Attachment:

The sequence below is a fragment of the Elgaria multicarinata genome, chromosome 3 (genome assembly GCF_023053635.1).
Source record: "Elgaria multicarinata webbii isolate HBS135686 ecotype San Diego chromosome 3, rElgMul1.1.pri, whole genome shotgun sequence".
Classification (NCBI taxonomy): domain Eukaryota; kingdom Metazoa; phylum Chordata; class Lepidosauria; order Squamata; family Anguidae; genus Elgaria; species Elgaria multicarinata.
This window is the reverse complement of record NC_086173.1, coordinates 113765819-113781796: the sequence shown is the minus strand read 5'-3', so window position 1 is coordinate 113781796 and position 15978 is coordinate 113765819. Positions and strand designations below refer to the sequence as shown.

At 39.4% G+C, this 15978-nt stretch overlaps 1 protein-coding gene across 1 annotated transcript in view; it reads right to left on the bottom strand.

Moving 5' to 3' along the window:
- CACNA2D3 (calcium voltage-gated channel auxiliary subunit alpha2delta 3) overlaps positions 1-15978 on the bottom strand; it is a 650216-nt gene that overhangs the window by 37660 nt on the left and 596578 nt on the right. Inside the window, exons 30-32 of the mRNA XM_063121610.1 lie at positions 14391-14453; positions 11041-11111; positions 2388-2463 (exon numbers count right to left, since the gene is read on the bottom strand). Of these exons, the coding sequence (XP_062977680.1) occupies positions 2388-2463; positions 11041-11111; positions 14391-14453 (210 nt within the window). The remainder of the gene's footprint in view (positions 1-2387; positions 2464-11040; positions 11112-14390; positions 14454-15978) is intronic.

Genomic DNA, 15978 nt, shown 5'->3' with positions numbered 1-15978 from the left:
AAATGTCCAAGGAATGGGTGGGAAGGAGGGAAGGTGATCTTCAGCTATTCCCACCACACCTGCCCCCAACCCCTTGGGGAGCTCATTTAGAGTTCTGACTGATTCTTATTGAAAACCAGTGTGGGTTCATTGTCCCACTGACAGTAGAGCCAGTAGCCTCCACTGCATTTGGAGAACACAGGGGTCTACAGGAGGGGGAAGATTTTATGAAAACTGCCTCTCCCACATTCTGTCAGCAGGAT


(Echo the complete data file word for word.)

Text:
The sequence below is a fragment of the Elgaria multicarinata genome, chromosome 3 (genome assembly GCF_023053635.1).
Source record: "Elgaria multicarinata webbii isolate HBS135686 ecotype San Diego chromosome 3, rElgMul1.1.pri, whole genome shotgun sequence".
Classification (NCBI taxonomy): domain Eukaryota; kingdom Metazoa; phylum Chordata; class Lepidosauria; order Squamata; family Anguidae; genus Elgaria; species Elgaria multicarinata.
This window is the reverse complement of record NC_086173.1, coordinates 113765819-113781796: the sequence shown is the minus strand read 5'-3', so window position 1 is coordinate 113781796 and position 15978 is coordinate 113765819. Positions and strand designations below refer to the sequence as shown.

At 39.4% G+C, this 15978-nt stretch overlaps 1 protein-coding gene across 1 annotated transcript in view; it reads right to left on the bottom strand.

Moving 5' to 3' along the window:
- CACNA2D3 (calcium voltage-gated channel auxiliary subunit alpha2delta 3) overlaps positions 1-15978 on the bottom strand; it is a 650216-nt gene that overhangs the window by 37660 nt on the left and 596578 nt on the right. Inside the window, exons 30-32 of the mRNA XM_063121610.1 lie at positions 14391-14453; positions 11041-11111; positions 2388-2463 (exon numbers count right to left, since the gene is read on the bottom strand). Of these exons, the coding sequence (XP_062977680.1) occupies positions 2388-2463; positions 11041-11111; positions 14391-14453 (210 nt within the window). The remainder of the gene's footprint in view (positions 1-2387; positions 2464-11040; positions 11112-14390; positions 14454-15978) is intronic.

Genomic DNA, 15978 nt, shown 5'->3' with positions numbered 1-15978 from the left:
AAATGTCCAAGGAATGGGTGGGAAGGAGGGAAGGTGATCTTCAGCTATTCCCACCACACCTGCCCCCAACCCCTTGGGGAGCTCATTTAGAGTTCTGACTGATTCTTATTGAAAACCAGTGTGGGTTCATTGTCCCACTGACAGTAGAGCCAGTAGCCTCCACTGCATTTGGAGAACACAGGGGTCTACAGGAGGGGGAAGATTTTATGAAAACTGCCTCTCCCACATTCTGTCAGCAGGAT